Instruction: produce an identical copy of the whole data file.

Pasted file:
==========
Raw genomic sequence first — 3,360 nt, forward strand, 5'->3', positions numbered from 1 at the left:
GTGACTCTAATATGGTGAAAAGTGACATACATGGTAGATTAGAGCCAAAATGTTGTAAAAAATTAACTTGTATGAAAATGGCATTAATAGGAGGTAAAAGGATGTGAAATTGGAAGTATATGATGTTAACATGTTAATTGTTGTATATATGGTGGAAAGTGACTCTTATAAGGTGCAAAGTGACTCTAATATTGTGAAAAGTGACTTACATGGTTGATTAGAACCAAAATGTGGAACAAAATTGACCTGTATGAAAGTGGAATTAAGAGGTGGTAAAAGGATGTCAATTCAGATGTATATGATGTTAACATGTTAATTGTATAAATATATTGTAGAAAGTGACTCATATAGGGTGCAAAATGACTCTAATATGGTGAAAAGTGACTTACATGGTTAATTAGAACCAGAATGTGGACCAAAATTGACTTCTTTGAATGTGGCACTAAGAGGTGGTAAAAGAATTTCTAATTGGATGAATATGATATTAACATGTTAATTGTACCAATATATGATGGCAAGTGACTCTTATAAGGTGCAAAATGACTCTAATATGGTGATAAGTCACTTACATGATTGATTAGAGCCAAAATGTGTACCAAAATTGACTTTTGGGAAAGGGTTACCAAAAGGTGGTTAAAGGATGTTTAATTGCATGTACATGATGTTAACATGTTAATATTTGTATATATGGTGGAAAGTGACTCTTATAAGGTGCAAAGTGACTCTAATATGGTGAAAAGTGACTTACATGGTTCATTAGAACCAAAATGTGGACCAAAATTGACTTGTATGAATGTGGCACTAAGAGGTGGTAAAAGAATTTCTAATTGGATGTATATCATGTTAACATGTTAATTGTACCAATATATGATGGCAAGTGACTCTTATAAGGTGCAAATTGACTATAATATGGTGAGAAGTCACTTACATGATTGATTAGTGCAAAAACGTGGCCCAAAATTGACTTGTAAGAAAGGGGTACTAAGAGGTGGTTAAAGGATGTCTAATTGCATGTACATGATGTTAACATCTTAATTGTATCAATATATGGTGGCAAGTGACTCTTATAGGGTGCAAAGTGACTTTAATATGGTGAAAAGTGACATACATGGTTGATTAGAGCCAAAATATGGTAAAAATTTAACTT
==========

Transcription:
Raw genomic sequence first — 3,360 nt, forward strand, 5'->3', positions numbered from 1 at the left:
GTGACTCTAATATGGTGAAAAGTGACATACATGGTAGATTAGAGCCAAAATGTTGTAAAAAATTAACTTGTATGAAAATGGCATTAATAGGAGGTAAAAGGATGTGAAATTGGAAGTATATGATGTTAACATGTTAATTGTTGTATATATGGTGGAAAGTGACTCTTATAAGGTGCAAAGTGACTCTAATATTGTGAAAAGTGACTTACATGGTTGATTAGAACCAAAATGTGGAACAAAATTGACCTGTATGAAAGTGGAATTAAGAGGTGGTAAAAGGATGTCAATTCAGATGTATATGATGTTAACATGTTAATTGTATAAATATATTGTAGAAAGTGACTCATATAGGGTGCAAAATGACTCTAATATGGTGAAAAGTGACTTACATGGTTAATTAGAACCAGAATGTGGACCAAAATTGACTTCTTTGAATGTGGCACTAAGAGGTGGTAAAAGAATTTCTAATTGGATGAATATGATATTAACATGTTAATTGTACCAATATATGATGGCAAGTGACTCTTATAAGGTGCAAAATGACTCTAATATGGTGATAAGTCACTTACATGATTGATTAGAGCCAAAATGTGTACCAAAATTGACTTTTGGGAAAGGGTTACCAAAAGGTGGTTAAAGGATGTTTAATTGCATGTACATGATGTTAACATGTTAATATTTGTATATATGGTGGAAAGTGACTCTTATAAGGTGCAAAGTGACTCTAATATGGTGAAAAGTGACTTACATGGTTCATTAGAACCAAAATGTGGACCAAAATTGACTTGTATGAATGTGGCACTAAGAGGTGGTAAAAGAATTTCTAATTGGATGTATATCATGTTAACATGTTAATTGTACCAATATATGATGGCAAGTGACTCTTATAAGGTGCAAATTGACTATAATATGGTGAGAAGTCACTTACATGATTGATTAGTGCAAAAACGTGGCCCAAAATTGACTTGTAAGAAAGGGGTACTAAGAGGTGGTTAAAGGATGTCTAATTGCATGTACATGATGTTAACATCTTAATTGTATCAATATATGGTGGCAAGTGACTCTTATAGGGTGCAAAGTGACTTTAATATGGTGAAAAGTGACATACATGGTTGATTAGAGCCAAAATATGGTAAAAATTTAACTT